Bandon Dunes Golfing

by Bob Bestor

Every winter, great portions of Ashland’s modest little 9-hole golf course turn into a swampy and boggy mess that swallows golf balls and threatens to suck the shoes right off your feet with every step. I had just tromped through yet another waterlogged fairway looking for yet another plugged golf ball when I first heard the rumor. It was late 1997 or early 1998 and the rumor was that “some rich guy” had bought land on the Oregon coast near Bandon and was building a traditional, Scottish-style course.

Like all golfers who dream of playing the iconic links of Scotland and Ireland I was more than just a little intrigued. During a post-round pint with my foursome, however, we all became a bit skeptical. Who outside of Oregon had even heard of Bandon? Who in their right mind would invest the time and money to build in such a remote location? And who would ever fly to Portland and then drive another four hours to get to Bandon?

Soon thereafter the rumor was confirmed to be true and it seemed that every golfer in southern Oregon had Bandon Dunes on their brain. What little details there were caused speculation to run wild. The “rich guy” was a greeting card magnate who had already built a couple of courses. He had a reputation as a perfectionist who loved golf and in particular loved the feel, the challenge and the rugged natural beauty of Scotland’s greatest golf courses.

Prior to its official opening day of May 1st 1999, there were already reports from local golfing insiders, pros, and greens keepers who had been able to play preview rounds that Bandon Dunes was the real deal. Nothing short of a fabulous links course on some of the most ruggedly beautiful land the west coast of North America has to offer.

So in early May of 1999 I found myself, along with my Dad, paying my greens fees to a couple of guys in a small shack next door to a half-built lodge and on the edge of an empty parking lot. We had the place to ourselves that day and amazingly it exceeded our very high expectations. Neither of us had played an ocean side links golf course before and it was great fun playing through the towering and rolling dunes. And despite the strong wind and rain (typical Oregon coastal weather) it was a great, great day.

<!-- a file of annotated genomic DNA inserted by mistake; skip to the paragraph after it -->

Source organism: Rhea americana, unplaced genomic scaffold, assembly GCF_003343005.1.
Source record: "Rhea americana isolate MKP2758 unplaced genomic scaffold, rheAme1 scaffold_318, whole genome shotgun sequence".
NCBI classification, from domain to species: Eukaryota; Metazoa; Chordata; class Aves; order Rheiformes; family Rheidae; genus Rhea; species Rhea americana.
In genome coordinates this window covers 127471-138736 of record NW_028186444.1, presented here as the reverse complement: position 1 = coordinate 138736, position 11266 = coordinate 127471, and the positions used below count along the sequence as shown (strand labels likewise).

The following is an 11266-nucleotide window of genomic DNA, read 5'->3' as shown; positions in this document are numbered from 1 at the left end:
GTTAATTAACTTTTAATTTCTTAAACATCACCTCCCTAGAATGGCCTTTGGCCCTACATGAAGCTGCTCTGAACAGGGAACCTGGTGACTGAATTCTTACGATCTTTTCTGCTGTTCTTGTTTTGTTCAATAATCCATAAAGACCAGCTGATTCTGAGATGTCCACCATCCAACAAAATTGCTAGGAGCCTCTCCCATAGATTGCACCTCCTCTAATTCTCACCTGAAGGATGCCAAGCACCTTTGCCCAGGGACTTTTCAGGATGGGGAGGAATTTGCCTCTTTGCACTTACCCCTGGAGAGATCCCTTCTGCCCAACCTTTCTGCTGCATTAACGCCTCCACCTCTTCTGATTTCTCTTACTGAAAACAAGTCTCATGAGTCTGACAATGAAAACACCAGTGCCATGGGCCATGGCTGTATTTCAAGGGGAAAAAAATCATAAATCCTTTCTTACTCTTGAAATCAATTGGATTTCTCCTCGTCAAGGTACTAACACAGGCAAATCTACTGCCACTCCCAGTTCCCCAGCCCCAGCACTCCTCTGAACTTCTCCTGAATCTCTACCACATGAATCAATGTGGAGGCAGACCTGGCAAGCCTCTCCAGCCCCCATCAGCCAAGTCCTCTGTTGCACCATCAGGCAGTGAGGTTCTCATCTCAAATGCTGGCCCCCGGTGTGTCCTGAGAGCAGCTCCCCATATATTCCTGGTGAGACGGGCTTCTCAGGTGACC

Twelve years later the facility has grown to boast four world-class courses, a par-three course and a practice facility that is as big as our 9-hole muni here in Ashland. It also features several on site restaurants and pubs and about 200 guest rooms.

At Bandon Dunes it’s all about the golf. There are no spa treatments, no Jacuzzis, no live entertainment and no diversions for the kiddies. So it’s really not a couple’s destination unless both like to golf. And it is definitely not a family resort.

In addition to the golf courses being top notch, the service throughout the facility, including greens keepers, wait staff, shuttle drivers and check-in staff is all excellent. The feel of the service is neither elegant nor fancy. Instead it is one of friendly competence, efficiency and understated enthusiasm. To me it’s just right.

The only drawback is that Bandon Dunes is now so renowned and successful that a round of golf during the summer months runs an eye-popping $225 for resort guests and $275 for non-resort guests.

Fortunately Bandon offers winter packages that are just as eye-popping in their value. I’ve managed to get over to Bandon every winter for the past six years, taking advantage of the value deals, and this winter was no exception. In December, our $390 per person package included two rounds of golf, two nights accommodation, two buffet breakfasts and one dinner. A fabulous value for as good a golfing experience you can hope for. These packages are not listed on the resort’s web site so you’ll need to call. Prices vary slightly depending on which winter month you book.